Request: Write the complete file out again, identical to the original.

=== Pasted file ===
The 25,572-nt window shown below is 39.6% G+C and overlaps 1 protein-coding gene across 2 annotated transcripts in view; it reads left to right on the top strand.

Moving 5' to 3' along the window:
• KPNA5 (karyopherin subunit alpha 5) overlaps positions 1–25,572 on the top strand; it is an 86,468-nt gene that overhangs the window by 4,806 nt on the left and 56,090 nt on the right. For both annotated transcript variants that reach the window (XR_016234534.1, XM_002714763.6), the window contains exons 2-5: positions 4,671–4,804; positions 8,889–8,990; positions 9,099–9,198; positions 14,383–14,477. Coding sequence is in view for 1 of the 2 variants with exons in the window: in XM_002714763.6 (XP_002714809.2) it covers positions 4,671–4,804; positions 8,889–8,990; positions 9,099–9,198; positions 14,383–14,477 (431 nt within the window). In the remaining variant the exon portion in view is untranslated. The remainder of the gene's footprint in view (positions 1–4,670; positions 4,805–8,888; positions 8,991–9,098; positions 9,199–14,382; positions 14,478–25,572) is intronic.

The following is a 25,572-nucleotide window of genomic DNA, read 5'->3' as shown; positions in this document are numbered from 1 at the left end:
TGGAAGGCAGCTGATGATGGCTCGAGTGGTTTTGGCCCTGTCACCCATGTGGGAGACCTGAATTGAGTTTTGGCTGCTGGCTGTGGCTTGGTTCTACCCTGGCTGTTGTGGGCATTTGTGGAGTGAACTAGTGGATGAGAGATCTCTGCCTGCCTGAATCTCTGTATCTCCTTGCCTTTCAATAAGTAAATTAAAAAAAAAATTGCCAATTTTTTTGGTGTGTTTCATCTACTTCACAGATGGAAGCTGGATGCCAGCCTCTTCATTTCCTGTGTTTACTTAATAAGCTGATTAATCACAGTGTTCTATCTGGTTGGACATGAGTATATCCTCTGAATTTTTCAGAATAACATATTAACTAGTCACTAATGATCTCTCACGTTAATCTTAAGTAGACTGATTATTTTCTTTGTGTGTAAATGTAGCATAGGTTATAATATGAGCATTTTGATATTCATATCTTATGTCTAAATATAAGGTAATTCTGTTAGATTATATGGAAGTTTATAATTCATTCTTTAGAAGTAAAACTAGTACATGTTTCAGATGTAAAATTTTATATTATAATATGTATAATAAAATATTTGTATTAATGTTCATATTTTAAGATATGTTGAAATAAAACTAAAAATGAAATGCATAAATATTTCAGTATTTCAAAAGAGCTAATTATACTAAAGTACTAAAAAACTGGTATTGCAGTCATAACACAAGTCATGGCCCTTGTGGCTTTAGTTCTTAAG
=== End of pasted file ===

The 25,572-nt window shown below is 39.6% G+C and overlaps 1 protein-coding gene across 2 annotated transcripts in view; it reads left to right on the top strand.

Moving 5' to 3' along the window:
• KPNA5 (karyopherin subunit alpha 5) overlaps positions 1–25,572 on the top strand; it is an 86,468-nt gene that overhangs the window by 4,806 nt on the left and 56,090 nt on the right. For both annotated transcript variants that reach the window (XR_016234534.1, XM_002714763.6), the window contains exons 2-5: positions 4,671–4,804; positions 8,889–8,990; positions 9,099–9,198; positions 14,383–14,477. Coding sequence is in view for 1 of the 2 variants with exons in the window: in XM_002714763.6 (XP_002714809.2) it covers positions 4,671–4,804; positions 8,889–8,990; positions 9,099–9,198; positions 14,383–14,477 (431 nt within the window). In the remaining variant the exon portion in view is untranslated. The remainder of the gene's footprint in view (positions 1–4,670; positions 4,805–8,888; positions 8,991–9,098; positions 9,199–14,382; positions 14,478–25,572) is intronic.

The following is a 25,572-nucleotide window of genomic DNA, read 5'->3' as shown; positions in this document are numbered from 1 at the left end:
TGGAAGGCAGCTGATGATGGCTCGAGTGGTTTTGGCCCTGTCACCCATGTGGGAGACCTGAATTGAGTTTTGGCTGCTGGCTGTGGCTTGGTTCTACCCTGGCTGTTGTGGGCATTTGTGGAGTGAACTAGTGGATGAGAGATCTCTGCCTGCCTGAATCTCTGTATCTCCTTGCCTTTCAATAAGTAAATTAAAAAAAAAATTGCCAATTTTTTTGGTGTGTTTCATCTACTTCACAGATGGAAGCTGGATGCCAGCCTCTTCATTTCCTGTGTTTACTTAATAAGCTGATTAATCACAGTGTTCTATCTGGTTGGACATGAGTATATCCTCTGAATTTTTCAGAATAACATATTAACTAGTCACTAATGATCTCTCACGTTAATCTTAAGTAGACTGATTATTTTCTTTGTGTGTAAATGTAGCATAGGTTATAATATGAGCATTTTGATATTCATATCTTATGTCTAAATATAAGGTAATTCTGTTAGATTATATGGAAGTTTATAATTCATTCTTTAGAAGTAAAACTAGTACATGTTTCAGATGTAAAATTTTATATTATAATATGTATAATAAAATATTTGTATTAATGTTCATATTTTAAGATATGTTGAAATAAAACTAAAAATGAAATGCATAAATATTTCAGTATTTCAAAAGAGCTAATTATACTAAAGTACTAAAAAACTGGTATTGCAGTCATAACACAAGTCATGGCCCTTGTGGCTTTAGTTCTTAAG